Social Media in Strategic Communication (undergraduate/graduate)
Course description: Developments in information technology and online social networking have posed opportunities and challenges for those who practice and research strategic communication. What are the implications of new digital communication technologies, in particular social media, for organizations’ building and managing relationships with their target audiences? How can organizations – corporate, governmental, and nonprofit – use social media to improve their image and brand? This course explores possible answers to these and other questions related to advertising, marketing, and public relations in the networked age. In doing so, we will examine significant changes in strategic communication approaches brought about by the networked information society. We will also study effective ways for organizations to identify social technographics of key audiences, create social media content, disseminate messages, and evaluate social media-based strategic communication initiatives. This course combines theoretical and hands-on approaches to issues. Students are expected to critically assess scholarly papers and develop informed perspectives on central issues. In conjunction with theoretical understandings of social media, students will study and use different social media applications throughout the semester. Students will work in groups to analyze, evaluate, and develop social media strategies for organizations chosen for their case study research.
Research Methods in Strategic Communication (undergraduate)
Course description: This course is to help students build skills for designing, conducting, interpreting, and presenting research related to marketing and strategic communications. These include basics of qualitative and quantitative research methods and data analysis, techniques for measuring key concepts in strategic communications, and ethical conduct of research. This course also covers how developments of information technology, such as social media, have affected ways of conducting social science research. As part of the class, students will work in groups to identify research problems, design and conduct research, and report research results relevant to the organization chosen for this class. Research is an integral part of communications planning and management, and businesses and other organizations are investing more and more resources on research in support of effective decision-making. Thus, research skills have become increasingly relevant to students’ career goals in the field of mass communications.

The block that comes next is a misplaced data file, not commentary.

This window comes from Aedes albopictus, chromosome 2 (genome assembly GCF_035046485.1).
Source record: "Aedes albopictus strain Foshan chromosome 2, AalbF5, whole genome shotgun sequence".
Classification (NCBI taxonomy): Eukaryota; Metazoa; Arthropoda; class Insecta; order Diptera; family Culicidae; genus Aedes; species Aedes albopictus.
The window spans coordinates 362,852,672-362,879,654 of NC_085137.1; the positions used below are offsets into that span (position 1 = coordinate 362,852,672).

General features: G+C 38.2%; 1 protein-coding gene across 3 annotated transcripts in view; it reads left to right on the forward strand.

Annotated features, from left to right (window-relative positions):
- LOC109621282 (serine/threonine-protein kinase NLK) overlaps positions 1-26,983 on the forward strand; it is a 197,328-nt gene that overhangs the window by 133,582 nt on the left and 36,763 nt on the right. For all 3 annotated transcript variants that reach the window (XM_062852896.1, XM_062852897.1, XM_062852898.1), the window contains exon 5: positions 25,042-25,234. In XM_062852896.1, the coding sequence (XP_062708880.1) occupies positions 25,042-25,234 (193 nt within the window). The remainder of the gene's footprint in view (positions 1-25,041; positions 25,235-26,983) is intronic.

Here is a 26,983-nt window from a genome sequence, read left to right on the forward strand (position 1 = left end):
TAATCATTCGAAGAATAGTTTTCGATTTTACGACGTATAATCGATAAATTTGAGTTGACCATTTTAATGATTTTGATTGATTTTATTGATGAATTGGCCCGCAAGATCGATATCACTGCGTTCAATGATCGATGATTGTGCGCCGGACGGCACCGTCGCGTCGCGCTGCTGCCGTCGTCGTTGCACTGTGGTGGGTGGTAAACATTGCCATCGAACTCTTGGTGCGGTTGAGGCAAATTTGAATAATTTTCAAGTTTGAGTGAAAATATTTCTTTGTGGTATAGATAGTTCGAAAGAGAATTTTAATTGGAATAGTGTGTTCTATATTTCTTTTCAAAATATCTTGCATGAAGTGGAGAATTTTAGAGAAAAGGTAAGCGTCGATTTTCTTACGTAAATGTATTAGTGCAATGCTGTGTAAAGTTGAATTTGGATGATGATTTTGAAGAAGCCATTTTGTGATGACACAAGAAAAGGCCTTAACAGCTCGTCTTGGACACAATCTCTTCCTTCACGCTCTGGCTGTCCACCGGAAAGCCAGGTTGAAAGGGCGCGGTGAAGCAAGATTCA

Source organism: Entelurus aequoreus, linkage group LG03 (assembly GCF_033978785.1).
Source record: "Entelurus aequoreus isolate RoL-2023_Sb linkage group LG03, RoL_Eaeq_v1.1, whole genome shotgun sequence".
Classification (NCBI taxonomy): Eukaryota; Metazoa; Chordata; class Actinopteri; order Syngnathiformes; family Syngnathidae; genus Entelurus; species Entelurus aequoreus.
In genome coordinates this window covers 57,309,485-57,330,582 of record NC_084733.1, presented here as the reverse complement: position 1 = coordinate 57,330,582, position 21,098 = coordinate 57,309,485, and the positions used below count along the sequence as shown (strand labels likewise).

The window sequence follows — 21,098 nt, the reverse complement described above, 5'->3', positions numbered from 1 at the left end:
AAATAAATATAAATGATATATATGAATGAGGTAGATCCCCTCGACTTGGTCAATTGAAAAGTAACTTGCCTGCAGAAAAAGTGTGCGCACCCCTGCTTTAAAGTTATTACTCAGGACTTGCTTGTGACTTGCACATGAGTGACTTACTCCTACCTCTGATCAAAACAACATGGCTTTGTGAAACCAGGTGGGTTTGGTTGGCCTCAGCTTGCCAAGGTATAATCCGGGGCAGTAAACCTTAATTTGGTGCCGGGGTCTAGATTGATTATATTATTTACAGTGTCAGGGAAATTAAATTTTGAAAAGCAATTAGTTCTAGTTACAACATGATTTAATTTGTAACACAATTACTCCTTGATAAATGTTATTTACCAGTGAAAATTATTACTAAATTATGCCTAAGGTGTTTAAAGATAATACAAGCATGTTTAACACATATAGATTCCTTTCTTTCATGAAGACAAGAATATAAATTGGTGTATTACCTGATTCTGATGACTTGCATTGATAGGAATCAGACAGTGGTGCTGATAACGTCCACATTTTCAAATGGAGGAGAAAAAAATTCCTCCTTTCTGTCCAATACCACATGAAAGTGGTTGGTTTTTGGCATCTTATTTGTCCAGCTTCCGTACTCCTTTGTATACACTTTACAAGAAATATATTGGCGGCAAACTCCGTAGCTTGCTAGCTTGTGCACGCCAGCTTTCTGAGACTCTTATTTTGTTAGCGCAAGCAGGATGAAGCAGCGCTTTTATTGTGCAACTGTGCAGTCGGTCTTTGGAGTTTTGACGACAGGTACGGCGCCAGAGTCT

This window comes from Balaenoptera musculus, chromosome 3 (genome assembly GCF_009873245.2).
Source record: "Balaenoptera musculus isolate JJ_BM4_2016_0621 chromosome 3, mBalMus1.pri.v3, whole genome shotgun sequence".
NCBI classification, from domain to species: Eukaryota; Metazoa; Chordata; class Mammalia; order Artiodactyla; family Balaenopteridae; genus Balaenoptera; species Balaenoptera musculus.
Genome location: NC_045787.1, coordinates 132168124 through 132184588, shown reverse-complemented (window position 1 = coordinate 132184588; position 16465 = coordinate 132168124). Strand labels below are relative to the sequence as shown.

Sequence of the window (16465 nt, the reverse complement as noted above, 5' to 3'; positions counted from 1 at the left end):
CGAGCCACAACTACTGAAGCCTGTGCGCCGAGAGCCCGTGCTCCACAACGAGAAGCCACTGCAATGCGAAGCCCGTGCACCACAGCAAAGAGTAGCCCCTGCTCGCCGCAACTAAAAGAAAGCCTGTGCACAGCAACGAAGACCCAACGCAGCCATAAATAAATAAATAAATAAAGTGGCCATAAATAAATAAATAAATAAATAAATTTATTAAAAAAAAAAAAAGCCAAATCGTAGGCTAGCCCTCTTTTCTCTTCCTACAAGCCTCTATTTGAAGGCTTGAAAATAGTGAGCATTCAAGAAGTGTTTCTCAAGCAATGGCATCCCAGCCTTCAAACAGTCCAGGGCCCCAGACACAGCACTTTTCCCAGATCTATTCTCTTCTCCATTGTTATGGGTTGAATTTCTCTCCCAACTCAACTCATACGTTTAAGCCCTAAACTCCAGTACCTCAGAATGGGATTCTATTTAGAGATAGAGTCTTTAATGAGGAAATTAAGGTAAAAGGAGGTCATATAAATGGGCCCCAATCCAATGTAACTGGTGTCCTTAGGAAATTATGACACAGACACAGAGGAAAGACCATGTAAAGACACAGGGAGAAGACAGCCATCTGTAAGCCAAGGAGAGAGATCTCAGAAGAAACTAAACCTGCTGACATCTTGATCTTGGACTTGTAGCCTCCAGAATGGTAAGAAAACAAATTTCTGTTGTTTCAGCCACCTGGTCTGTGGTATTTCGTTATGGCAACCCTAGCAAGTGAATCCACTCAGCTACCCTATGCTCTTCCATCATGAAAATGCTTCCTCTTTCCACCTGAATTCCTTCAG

Advanced Public Diplomacy in Communications (graduate)
Course description: In the age of information technology and online social networking, “connectedness” is increasingly considered as a measure of power, and it is at the heart of public diplomacy in the 21st century. How can countries – whether through governmental or nongovernmental institutions – be effectively connected with global publics in this digital environment? How would this environment affect global publics’ understandings of those countries and international events? This course explores possible answers to these and other questions related to implementations and challenges of public diplomacy in the networked age. We will examine characteristics of the networked information society, various types of connectedness, the actors involved, and specific case studies related to the topics. In exploring these issues, the course combines theory, research, and practice of public diplomacy. Students are expected to critically assess scholarly papers and form their own perspectives on central issues. We will learn research methods that can be applied in implementing and evaluating network-based public diplomacy. In addition, students are expected to engage in serious discussion with seminar guest speakers who are practicing public diplomacy in government, nongovernmental organizations, and United Nations.